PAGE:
While Imran Nazir got the selectors’ nod for his ability to whack the cricket ball in power-play overs, it is Hafeez’s bowling skills that earned him a ticket to the Caribbean. To be fair, Hafeez and Imran are not bad cricketers. They are young, talented and among the better fielders in the team. As Younis rightly points out, they just need to apply themselves. Hafeez, 26, has failed to capitalise on his talent, and in 44 ODIs, averages a little below 20, though he has contributed to the team’s cause with 33 wickets.
Similarly, in the 65 ODIs he has played, Imran averages about 23 runs, a truly under achieving performance. Both of them like to play their shots, and chances are good that on Caribbean wickets, which are expected to be batting-friendly, they might just click. But in reality, it’s all so uncertain.
The middle order, though, is a different story. It begins with Younis, one of the best batsmen in the world; next comes Yousuf, who with a record 1,788 Test runs in 2006 still shows no signs of losing his touch; and then there is Inzamam, one of the most prolific run-getters in ODI history and still perfectly capable of piling up the runs.
As captain, Inzamam has a lot of responsibility and has the added work of compensating for an awful outing in the 2003 World Cup, where he scored just 19 runs as Pakistan crashed out in the first round.
All-rounders Shahid Afridi, Shoaib Malik, Azhar Mahmood and Yasir Arafat are all talented players with the guts to floor even the strongest of oppositions, but only on the best of days.
Even though the bowling department has been struck a deadly blow with the exit of Shoaib and Asif, it is still not as bad it seems.
The pace attack is spearheaded by medium pacer Umar Gul. He is one bowler, who can really trouble most batsmen. Gul has been nursing an ankle injury, but he is reportedly fit and is raring to go in the World Cup.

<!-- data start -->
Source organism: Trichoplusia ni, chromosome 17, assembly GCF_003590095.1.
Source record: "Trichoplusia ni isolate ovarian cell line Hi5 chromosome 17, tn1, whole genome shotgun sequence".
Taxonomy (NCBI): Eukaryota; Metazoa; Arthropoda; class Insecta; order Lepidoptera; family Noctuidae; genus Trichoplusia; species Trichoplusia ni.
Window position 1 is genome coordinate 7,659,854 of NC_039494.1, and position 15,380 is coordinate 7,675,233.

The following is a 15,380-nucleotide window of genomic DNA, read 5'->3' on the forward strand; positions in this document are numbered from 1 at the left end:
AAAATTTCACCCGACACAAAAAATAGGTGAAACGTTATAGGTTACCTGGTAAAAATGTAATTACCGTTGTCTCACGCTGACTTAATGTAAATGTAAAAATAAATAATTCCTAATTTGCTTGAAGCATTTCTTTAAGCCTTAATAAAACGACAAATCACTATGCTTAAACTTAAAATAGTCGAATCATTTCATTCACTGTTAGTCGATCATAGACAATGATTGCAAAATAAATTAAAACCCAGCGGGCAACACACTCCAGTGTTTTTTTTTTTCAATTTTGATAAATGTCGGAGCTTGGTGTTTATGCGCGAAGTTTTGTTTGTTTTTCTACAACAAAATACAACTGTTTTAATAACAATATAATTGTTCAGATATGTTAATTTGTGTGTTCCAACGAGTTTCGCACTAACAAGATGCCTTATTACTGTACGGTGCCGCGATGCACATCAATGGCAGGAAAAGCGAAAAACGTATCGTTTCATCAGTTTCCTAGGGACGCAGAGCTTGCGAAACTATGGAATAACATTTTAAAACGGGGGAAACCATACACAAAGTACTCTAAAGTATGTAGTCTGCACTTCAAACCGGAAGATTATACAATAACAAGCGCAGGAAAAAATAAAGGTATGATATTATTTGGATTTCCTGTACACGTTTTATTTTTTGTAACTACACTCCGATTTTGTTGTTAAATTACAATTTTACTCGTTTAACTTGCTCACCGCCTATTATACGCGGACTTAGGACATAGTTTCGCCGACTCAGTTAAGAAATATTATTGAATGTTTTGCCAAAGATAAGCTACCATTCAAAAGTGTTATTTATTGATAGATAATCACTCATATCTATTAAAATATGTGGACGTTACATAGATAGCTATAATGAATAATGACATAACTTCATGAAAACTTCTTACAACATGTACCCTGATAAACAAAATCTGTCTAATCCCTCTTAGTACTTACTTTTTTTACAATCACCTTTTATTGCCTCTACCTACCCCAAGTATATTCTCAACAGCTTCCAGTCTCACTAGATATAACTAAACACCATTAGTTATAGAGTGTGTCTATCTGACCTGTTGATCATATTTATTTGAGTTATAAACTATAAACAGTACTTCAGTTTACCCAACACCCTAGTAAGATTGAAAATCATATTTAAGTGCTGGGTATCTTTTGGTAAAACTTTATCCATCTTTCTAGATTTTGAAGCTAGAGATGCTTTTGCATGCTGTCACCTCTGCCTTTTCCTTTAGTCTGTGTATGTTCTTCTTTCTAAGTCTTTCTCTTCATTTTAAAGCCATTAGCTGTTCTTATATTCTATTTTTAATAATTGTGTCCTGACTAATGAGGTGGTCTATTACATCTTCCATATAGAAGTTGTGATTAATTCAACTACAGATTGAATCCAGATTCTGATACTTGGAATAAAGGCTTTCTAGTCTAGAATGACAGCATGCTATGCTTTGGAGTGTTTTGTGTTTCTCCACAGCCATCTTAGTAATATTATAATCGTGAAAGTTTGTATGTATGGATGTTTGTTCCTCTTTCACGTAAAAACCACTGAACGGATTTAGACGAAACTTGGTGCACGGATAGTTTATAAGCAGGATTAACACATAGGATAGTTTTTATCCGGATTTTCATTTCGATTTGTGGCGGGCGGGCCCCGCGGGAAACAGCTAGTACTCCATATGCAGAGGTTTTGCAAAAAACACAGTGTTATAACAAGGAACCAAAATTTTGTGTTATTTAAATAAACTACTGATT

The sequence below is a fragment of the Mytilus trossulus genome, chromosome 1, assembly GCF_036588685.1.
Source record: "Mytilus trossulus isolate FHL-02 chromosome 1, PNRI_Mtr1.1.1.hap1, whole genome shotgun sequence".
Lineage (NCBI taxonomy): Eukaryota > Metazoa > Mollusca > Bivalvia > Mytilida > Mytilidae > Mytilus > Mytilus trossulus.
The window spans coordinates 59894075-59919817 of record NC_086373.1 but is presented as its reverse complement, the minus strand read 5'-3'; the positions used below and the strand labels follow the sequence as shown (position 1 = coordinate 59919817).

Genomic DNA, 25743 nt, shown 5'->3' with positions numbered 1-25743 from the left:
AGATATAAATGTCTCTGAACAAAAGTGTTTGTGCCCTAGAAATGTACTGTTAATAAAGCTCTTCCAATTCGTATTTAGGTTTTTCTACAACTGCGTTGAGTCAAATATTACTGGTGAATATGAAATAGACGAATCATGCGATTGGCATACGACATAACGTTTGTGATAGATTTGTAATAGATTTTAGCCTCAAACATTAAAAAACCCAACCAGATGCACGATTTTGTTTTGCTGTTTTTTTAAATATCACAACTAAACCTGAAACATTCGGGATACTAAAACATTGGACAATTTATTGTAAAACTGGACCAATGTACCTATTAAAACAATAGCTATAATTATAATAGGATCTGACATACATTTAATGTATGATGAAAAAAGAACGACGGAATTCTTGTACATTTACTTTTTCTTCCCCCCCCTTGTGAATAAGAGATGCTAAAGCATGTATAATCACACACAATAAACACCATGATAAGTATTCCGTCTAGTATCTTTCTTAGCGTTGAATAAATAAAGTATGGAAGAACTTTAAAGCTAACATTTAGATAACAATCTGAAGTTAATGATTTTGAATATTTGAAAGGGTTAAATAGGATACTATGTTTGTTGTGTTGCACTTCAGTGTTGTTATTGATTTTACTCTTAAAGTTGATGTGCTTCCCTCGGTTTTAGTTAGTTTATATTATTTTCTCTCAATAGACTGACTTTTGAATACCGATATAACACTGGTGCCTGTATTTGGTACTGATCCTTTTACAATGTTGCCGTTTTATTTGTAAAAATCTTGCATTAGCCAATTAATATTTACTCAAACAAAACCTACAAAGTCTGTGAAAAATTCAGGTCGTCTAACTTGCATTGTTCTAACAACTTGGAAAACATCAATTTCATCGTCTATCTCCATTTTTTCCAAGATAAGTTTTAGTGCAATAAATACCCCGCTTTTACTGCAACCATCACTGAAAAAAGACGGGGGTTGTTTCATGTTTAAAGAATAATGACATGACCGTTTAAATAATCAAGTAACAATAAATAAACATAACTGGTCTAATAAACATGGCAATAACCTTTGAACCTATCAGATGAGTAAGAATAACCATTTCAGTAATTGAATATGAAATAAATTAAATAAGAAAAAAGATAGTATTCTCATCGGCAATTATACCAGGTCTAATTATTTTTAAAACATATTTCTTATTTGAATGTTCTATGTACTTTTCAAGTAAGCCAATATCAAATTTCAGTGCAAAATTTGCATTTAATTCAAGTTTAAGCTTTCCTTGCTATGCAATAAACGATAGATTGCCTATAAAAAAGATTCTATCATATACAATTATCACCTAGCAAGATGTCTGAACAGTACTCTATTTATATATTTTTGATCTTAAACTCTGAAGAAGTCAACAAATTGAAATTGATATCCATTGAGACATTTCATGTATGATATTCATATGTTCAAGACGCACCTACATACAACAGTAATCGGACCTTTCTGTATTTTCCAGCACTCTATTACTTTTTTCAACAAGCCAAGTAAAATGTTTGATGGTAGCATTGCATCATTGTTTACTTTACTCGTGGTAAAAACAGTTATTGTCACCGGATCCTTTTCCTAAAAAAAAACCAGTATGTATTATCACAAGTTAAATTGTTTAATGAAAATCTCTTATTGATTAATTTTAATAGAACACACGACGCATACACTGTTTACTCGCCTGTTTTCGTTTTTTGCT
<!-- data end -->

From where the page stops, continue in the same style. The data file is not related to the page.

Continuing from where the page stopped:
Rana Naved-ul-Hasan has proved his match-winning skills in the past, though he is currently enduring a lean patch of form. Still, he is a player blessed with fighting spirit and is expected to bounce back in the World Cup.
Most people reject fast bowler Mohammad Sami as good-for-nothing, but stats tell a different story. Sami has played 79 ODIs and taken 111 wickets at an average of 29.16, and his ecomony rate is under five. These figures are certainly not bad. Besides, he has grown in stature as a batsman in recent times, and with a little more effort, he can join the list of bowling all-rounders. The experience of Azhar Mahmood, the consistency of Rao Iftikhar Anjum and the young legs of Yasir Arafat add some more variety to the pace attack.
Furthermore, Pakistan is better off than most competing teams when it comes to spinners. Leggie Danish Kaneria has proven his wicket-taking abilities while Afridi, Hafeez and Shoaib Malik are all useful spinners.
There is no doubt that it would take a die-hard optimist to see all these plus points in a Pakistan team that is far from the sort of combination one would have liked to represent this country. But there is no point in fretting about the reasons why Pakistan were unable to field a better side. Now is the time to listen to the heart rather than the head.
The writer is ranked among the battle-hardened journalists covering sports. As sports editor for The News, he covers sporting action extensively in Pakistan and abroad.